It’s common to hear this weekend’s annual French Quarter Fest referred to as the younger sibling/cousin/progeny of the much grander New Orleans Jazz and Heritage Festival, but these days that classification is really only applicable based on the literal age of the event. Sure, FQF didn’t land Bruce Springsteen and His E Street Band this year, but due in no small part to a very attractive price of admission, the four-day showcase regularly out-draws it’s Mid-City companion.
With attendance expected to surpass 500,000, The French Quarter Festival is the largest admission-free music event in the Gulf South and features a line-up composed almost exclusively of New Orleans talent. With 20 stages scattered around the Quarter, Riverfront and Marigny, almost every jazz, folk, R&B, gospel and brass band in the city can be found somewhere on the bill; and as the weekend grows, it grows more eclectic with a greater sampling of some of the city’s younger movers and shakers showing up every year. Here are a few recommendations when navigating the huge crowds and extensive schedule.
04.12: The Revivalists – 4:30PM, Absolut Louis-Louis Stage (Woldenberg Park)
04.13: MyNameIsJohnMichael – 3:45PM, Malibu Rum Esplanade In The Shade (Old U.S. Mint)
04.15: The Tin Men – 2:00PM, Malibu Rum Esplanade In The Shade (Old U.S. Mint)
04.16: Theresa Andersson – 2:15PM, Abita Beer Stage (Woldenberg Park)
Before her surprise appearance in this year’s Muses parade – where she was carried down St. Charles Ave. on a large puppet goose as part of a music video shoot – it had been a while since New Orleans had heard from local, self-made songstress Theresa Andersson. After arriving from her native Sweden in 1990 to support fellow Swedish transplant Anders Osborne during his first wave of mainstream success, Andersson struck out on her own and became a leading name in New Orleans’ early 2000s burgeoning alternative rock scene. Crafting a one-woman show that evolved into a spacey mix of Keller Williams-style loop-pedal wizardry and nimble Kate Bush-like melodies, Andersson seemed primed for national stardom by the time 2008’s Hummingbird, Go! caught the attention of the critics at Rolling Stone and Pitchfork.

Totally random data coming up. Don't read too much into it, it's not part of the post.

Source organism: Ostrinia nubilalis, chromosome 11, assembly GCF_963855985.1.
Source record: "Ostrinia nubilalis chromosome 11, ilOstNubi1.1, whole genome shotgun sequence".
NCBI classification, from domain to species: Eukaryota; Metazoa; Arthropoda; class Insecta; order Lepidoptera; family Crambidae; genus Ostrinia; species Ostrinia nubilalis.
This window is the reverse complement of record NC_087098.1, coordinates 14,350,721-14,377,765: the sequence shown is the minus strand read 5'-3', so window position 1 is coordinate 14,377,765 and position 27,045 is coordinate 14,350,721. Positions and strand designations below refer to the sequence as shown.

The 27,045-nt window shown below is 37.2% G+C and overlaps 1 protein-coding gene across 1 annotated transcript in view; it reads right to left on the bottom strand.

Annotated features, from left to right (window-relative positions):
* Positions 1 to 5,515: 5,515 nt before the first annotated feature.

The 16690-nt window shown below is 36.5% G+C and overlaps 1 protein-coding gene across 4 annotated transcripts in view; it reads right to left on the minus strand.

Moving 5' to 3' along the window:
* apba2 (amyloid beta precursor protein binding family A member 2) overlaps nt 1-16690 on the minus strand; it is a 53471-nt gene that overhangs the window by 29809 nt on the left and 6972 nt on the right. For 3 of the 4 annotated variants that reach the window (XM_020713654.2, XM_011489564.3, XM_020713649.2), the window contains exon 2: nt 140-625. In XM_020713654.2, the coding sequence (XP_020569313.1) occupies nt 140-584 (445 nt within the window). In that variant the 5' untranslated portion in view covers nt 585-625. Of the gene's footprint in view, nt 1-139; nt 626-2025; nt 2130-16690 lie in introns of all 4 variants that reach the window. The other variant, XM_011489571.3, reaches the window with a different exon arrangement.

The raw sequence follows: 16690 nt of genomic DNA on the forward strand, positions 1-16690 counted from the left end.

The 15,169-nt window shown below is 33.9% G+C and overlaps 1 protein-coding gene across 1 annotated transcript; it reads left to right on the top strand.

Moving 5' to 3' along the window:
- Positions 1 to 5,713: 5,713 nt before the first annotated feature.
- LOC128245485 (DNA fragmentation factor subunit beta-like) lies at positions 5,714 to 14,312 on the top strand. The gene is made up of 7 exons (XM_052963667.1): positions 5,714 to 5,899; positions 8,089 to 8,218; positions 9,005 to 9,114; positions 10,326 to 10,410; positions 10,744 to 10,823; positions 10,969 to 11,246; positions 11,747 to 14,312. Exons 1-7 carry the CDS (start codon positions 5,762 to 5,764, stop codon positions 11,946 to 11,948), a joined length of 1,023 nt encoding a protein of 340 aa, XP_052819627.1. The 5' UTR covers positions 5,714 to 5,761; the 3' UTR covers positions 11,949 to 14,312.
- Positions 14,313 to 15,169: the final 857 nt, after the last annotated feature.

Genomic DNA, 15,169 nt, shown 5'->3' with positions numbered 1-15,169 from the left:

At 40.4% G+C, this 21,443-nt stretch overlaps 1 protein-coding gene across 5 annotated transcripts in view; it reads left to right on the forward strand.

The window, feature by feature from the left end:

But after spending nearly two years on a world tour, Andersson returned to New Orleans to find out she was pregnant with her first child, aiding in her creative quest to record a suitable follow-up to her breakthrough album but further keeping her out of the public eye. With her new album Street Parade set to drop at the end of April, Andersson is back on the local scene with a six-pack of shows starting Sunday at French Quarter Fest and ending during Jazz Fest before setting out on a tour down the West Coast.